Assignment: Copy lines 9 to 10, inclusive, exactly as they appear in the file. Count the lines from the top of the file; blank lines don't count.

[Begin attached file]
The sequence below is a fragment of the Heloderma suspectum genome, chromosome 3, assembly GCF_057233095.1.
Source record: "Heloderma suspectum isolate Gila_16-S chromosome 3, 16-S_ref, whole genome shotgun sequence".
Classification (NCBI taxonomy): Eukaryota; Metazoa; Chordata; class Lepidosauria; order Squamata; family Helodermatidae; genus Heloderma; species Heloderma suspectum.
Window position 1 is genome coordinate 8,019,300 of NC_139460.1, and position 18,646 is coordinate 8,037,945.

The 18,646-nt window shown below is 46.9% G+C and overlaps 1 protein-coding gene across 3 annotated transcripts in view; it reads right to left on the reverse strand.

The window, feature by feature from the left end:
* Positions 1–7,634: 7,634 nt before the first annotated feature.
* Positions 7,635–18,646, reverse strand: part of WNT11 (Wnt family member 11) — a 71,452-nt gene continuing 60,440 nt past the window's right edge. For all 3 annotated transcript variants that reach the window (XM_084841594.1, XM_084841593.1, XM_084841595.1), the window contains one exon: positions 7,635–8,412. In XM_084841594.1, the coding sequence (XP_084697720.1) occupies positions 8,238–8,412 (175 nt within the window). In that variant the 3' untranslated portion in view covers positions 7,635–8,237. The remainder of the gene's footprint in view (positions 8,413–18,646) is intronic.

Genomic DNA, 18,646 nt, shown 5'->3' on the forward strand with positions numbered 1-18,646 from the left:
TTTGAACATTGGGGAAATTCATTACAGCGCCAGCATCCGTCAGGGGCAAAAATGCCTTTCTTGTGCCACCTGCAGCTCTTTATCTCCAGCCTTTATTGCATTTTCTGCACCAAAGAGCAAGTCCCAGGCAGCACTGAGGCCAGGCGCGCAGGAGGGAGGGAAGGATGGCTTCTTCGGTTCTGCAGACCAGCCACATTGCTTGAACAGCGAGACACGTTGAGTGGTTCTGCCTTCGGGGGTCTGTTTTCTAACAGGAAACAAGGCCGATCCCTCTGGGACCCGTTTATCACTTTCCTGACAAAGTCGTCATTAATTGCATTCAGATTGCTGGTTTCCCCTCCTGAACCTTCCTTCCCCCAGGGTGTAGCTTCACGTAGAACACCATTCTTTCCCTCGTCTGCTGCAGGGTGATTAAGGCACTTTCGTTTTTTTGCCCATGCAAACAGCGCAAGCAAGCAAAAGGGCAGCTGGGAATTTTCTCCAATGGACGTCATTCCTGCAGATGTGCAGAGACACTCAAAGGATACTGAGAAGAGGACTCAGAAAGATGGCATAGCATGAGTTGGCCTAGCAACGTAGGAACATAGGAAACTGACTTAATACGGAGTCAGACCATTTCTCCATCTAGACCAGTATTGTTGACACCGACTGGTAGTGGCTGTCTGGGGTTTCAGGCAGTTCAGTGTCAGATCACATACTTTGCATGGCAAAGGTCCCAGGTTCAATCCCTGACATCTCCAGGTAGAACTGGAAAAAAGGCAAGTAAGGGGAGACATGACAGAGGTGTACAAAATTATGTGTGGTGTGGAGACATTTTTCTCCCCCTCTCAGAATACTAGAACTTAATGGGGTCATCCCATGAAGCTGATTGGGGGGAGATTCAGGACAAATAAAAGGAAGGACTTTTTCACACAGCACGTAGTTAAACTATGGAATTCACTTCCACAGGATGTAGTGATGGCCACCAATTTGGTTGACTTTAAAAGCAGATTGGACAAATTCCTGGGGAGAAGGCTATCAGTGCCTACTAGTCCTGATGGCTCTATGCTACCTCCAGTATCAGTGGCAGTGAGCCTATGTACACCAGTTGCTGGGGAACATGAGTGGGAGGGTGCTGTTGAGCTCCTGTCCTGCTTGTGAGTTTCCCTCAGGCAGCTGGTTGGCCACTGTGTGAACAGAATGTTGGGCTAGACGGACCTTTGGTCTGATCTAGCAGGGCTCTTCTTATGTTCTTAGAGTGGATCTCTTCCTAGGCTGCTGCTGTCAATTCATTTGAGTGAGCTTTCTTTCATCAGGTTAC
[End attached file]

Genomic DNA, 18,646 nt, shown 5'->3' on the forward strand with positions numbered 1-18,646 from the left:
TTTGAACATTGGGGAAATTCATTACAGCGCCAGCATCCGTCAGGGGCAAAAATGCCTTTCTTGTGCCACCTGCAGCTCTTTATCTCCAGCCTTTATTGCATTTTCTGCACCAAAGAGCAAGTCCCAGGCAGCACTGAGGCCAGGCGCGCAGGAGGGAGGGAAGGATGGCTTCTTCGGTTCTGCAGACCAGCCACATTGCTTGAACAGCGAGACACGTTGAGTGGTTCTGCCTTCGGGGGTCTGTTTTCTAACAGGAAACAAGGCCGATCCCTCTGGGACCCGTTTATCACTTTCCTGACAAAGTCGTCATTAATTGCATTCAGATTGCTGGTTTCCCCTCCTGAACCTTCCTTCCCCCAGGGTGTAGCTTCACGTAGAACACCATTCTTTCCCTCGTCTGCTGCAGGGTGATTAAGGCACTTTCGTTTTTTTGCCCATGCAAACAGCGCAAGCAAGCAAAAGGGCAGCTGGGAATTTTCTCCAATGGACGTCATTCCTGCAGATGTGCAGAGACACTCAAAGGATACTGAGAAGAGGACTCAGAAAGATGGCATAGCATGAGTTGGCCTAGCAACGTAGGAACATAGGAAACTGACTTAATACGGAGTCAGACCATTTCTCCATCTAGACCAGTATTGTTGACACCGACTGGTAGTGGCTGTCTGGGGTTTCAGGCAGTTCAGTGTCAGATCACATACTTTGCATGGCAAAGGTCCCAGGTTCAATCCCTGACATCTCCAGGTAGAACTGGAAAAAAGGCAAGTAAGGGGAGACATGACAGAGGTGTACAAAATTATGTGTGGTGTGGAGACATTTTTCTCCCCCTCTCAGAATACTAGAACTTAATGGGGTCATCCCATGAAGCTGATTGGGGGGAGATTCAGGACAAATAAAAGGAAGGACTTTTTCACACAGCACGTAGTTAAACTATGGAATTCACTTCCACAGGATGTAGTGATGGCCACCAATTTGGTTGACTTTAAAAGCAGATTGGACAAATTCCTGGGGAGAAGGCTATCAGTGCCTACTAGTCCTGATGGCTCTATGCTACCTCCAGTATCAGTGGCAGTGAGCCTATGTACACCAGTTGCTGGGGAACATGAGTGGGAGGGTGCTGTTGAGCTCCTGTCCTGCTTGTGAGTTTCCCTCAGGCAGCTGGTTGGCCACTGTGTGAACAGAATGTTGGGCTAGACGGACCTTTGGTCTGATCTAGCAGGGCTCTTCTTATGTTCTTAGAGTGGATCTCTTCCTAGGCTGCTGCTGTCAATTCATTTGAGTGAGCTTTCTTTCATCAGGTTAC